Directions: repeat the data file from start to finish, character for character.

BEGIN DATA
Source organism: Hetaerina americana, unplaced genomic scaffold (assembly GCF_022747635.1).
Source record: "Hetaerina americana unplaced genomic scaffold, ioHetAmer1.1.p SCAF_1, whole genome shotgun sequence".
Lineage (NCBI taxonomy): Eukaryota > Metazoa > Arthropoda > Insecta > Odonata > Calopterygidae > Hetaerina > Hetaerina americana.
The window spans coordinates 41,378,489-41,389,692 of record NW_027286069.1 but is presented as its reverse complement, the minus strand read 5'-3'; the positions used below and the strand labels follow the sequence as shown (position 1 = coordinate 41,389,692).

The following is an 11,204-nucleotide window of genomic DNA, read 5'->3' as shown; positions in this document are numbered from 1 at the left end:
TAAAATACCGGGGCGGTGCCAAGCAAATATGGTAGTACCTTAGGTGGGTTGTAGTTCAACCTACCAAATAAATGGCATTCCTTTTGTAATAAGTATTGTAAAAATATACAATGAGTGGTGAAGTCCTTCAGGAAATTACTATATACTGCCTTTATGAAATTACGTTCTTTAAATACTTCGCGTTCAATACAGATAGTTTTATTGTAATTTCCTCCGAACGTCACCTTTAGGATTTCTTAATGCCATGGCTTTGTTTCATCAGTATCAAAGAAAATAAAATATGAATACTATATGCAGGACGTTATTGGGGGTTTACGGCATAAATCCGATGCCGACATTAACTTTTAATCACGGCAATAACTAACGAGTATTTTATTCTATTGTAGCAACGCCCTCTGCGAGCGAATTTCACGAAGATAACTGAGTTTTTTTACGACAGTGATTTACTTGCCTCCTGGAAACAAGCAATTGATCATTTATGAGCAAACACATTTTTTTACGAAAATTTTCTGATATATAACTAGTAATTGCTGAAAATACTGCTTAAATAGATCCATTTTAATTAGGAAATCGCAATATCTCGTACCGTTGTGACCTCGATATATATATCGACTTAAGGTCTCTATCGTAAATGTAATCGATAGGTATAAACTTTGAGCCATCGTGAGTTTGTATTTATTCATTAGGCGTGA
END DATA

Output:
Source organism: Hetaerina americana, unplaced genomic scaffold (assembly GCF_022747635.1).
Source record: "Hetaerina americana unplaced genomic scaffold, ioHetAmer1.1.p SCAF_1, whole genome shotgun sequence".
Lineage (NCBI taxonomy): Eukaryota > Metazoa > Arthropoda > Insecta > Odonata > Calopterygidae > Hetaerina > Hetaerina americana.
The window spans coordinates 41,378,489-41,389,692 of record NW_027286069.1 but is presented as its reverse complement, the minus strand read 5'-3'; the positions used below and the strand labels follow the sequence as shown (position 1 = coordinate 41,389,692).

The following is an 11,204-nucleotide window of genomic DNA, read 5'->3' as shown; positions in this document are numbered from 1 at the left end:
TAAAATACCGGGGCGGTGCCAAGCAAATATGGTAGTACCTTAGGTGGGTTGTAGTTCAACCTACCAAATAAATGGCATTCCTTTTGTAATAAGTATTGTAAAAATATACAATGAGTGGTGAAGTCCTTCAGGAAATTACTATATACTGCCTTTATGAAATTACGTTCTTTAAATACTTCGCGTTCAATACAGATAGTTTTATTGTAATTTCCTCCGAACGTCACCTTTAGGATTTCTTAATGCCATGGCTTTGTTTCATCAGTATCAAAGAAAATAAAATATGAATACTATATGCAGGACGTTATTGGGGGTTTACGGCATAAATCCGATGCCGACATTAACTTTTAATCACGGCAATAACTAACGAGTATTTTATTCTATTGTAGCAACGCCCTCTGCGAGCGAATTTCACGAAGATAACTGAGTTTTTTTACGACAGTGATTTACTTGCCTCCTGGAAACAAGCAATTGATCATTTATGAGCAAACACATTTTTTTACGAAAATTTTCTGATATATAACTAGTAATTGCTGAAAATACTGCTTAAATAGATCCATTTTAATTAGGAAATCGCAATATCTCGTACCGTTGTGACCTCGATATATATATCGACTTAAGGTCTCTATCGTAAATGTAATCGATAGGTATAAACTTTGAGCCATCGTGAGTTTGTATTTATTCATTAGGCGTGA